During my term with SGS, I initiated a program that acknowledged professional experts in medicine, law, finance, investment, and education and provided mentorship services for society members. 

I was elected as a Trustee of SGHET, where I worked to formalize and simplify the processes whereby the welfare fund provides discreet assistance to Singaporean and Gujarati families in need.

As Trustees, we also helped establish awards to encourage deserving students in their studies and chosen careers. Recipients of these awards have pushed themselves beyond expectation; many success stories exist. The Singapore Gujarati Society was established in 1956. 

Its first logo was ‘Love, Learn, Labour,’ symbolizing love for the community, continual learning, and tireless labor. A later logo of ‘Harmony, Unity and Progress’ embodies the ever-evolving vision of the society. 

I sensed a purpose: “I love Singapore’s multi-racial and multicultural diversity. Our Gujarati tradition, culture, and values are ties that bind us together while we all work to progress to greater heights.”

In the 21st century, business has no boundaries

In the 21st century, there truly are no boundaries in business. It doesn’t matter where you live, what race you are, or what gender you are. What matters is your burning desire to engage in business and your ability to translate dreams into reality. With over 40 years of high-level business experience, I dedicated my time to translating dreams into reality. 

Although the present generation of founders is young, ambitious, sometimes impatient, and increasingly entrepreneurial, with global ambitions that set them well ahead of the curve compared to previous generations of founders, they start with the potential to scale. I often find them mission-driven, trying to solve too many other issues before considering commercialization. 

In the process, they can easily scare away potential investors – potentially fatal in the ‘funding winter’ that virtually all startups experience. They are excellent listeners; I help them bridge their gap to become more investable by introducing investors to the most suitable founders. It’s all about finding the best fit between founder and investor.

Working through many channels

As a seasoned startup adviser, I work through many channels. For instance, I am advising a Seed Stage Tech Fund from Seedstars Capital, which is focused on emerging and frontier markets. Seedstars has been incubating emerging market tech talent and accelerating ecosystems through hundreds of programs and events in over 90 countries. I help screen the hottest seed-stage deals. I also advise entrepreneurs on accessing funding opportunities and scaling their businesses. The mission is to invest in pre-seed and seed-stage startups in Asia, Africa, the Middle East, and Latin America.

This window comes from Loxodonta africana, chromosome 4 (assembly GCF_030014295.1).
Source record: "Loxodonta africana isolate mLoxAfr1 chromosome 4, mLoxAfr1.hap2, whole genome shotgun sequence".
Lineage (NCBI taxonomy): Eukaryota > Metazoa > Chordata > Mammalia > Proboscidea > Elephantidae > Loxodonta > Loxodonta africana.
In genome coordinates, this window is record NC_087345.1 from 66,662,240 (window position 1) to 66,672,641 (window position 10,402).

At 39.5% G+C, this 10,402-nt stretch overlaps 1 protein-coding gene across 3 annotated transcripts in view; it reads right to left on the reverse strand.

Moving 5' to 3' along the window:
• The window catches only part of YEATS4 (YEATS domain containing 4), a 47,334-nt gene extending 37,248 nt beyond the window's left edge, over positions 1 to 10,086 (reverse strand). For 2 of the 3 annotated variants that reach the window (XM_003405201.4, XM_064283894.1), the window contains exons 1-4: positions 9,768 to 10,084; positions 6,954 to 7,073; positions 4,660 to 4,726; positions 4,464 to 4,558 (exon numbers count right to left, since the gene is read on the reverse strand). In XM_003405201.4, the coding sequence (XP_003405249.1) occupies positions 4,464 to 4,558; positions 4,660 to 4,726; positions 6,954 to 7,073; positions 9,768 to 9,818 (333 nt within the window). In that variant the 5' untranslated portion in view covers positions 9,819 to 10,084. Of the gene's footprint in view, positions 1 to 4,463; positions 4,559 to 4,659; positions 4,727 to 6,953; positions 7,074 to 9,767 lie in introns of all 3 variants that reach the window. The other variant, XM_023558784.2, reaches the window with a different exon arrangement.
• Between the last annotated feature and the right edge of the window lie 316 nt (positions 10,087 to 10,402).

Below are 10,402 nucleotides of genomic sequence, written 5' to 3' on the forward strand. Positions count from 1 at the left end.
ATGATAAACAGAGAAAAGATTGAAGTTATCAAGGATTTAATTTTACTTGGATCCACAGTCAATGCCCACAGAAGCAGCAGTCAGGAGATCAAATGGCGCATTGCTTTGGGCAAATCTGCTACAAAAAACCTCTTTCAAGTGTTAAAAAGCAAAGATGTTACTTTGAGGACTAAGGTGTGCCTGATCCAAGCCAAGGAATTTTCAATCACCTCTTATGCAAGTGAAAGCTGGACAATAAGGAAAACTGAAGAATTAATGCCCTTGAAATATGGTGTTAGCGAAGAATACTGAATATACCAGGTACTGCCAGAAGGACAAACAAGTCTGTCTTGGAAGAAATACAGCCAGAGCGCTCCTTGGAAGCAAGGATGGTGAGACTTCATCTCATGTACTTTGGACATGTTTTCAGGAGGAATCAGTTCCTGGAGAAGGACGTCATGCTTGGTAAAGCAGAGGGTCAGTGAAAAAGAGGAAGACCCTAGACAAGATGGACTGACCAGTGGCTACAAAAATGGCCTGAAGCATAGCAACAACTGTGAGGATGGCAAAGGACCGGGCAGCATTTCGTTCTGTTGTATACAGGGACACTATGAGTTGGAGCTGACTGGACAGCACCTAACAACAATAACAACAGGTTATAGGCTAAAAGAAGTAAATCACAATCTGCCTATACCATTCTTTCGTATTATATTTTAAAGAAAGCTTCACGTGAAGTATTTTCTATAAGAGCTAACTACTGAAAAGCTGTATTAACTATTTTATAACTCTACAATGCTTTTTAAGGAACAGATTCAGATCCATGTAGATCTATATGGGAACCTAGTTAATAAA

The Institute of Blockchain® (IBS) was founded to advance blockchain education and drive its adoption. As with most emerging technology, the adoption of blockchain depends on the extent to which governments and other relevant stakeholders take the lead in supporting and unveiling market-creating innovation. Governments of emerging economies must stimulate awareness and adoption of these technologies to facilitate effective service delivery. I advise IBS on business strategy for instituting partnerships and examination board best practices.During COVID-19, IBS swiftly converted from face-to-face training to online classes, massively increasing accessibility. In Jan 2021, it successfully transitioned into a social enterprise committed to creating social value. In a world where trust is hard to establish, blockchain’s consensus-driven approach and decentralized governance offer a refreshing alternative. Blockchain, AI, cloud computing, and data science initiatives will catalyze the fourth industrial revolution.

At the Swiss ICT Investor Club (SICTIC), I am part of a community of business angels who help entrepreneurs take their projects to the next level. At the Royal Society of Arts, I work with like-minded people to find solutions to the pressing problems of our age. The Sloane Club provides yet another avenue for building relationships with kindred spirits. In the Singapore FinTech Association, I am part of the community that shows how technology can aid financial inclusion.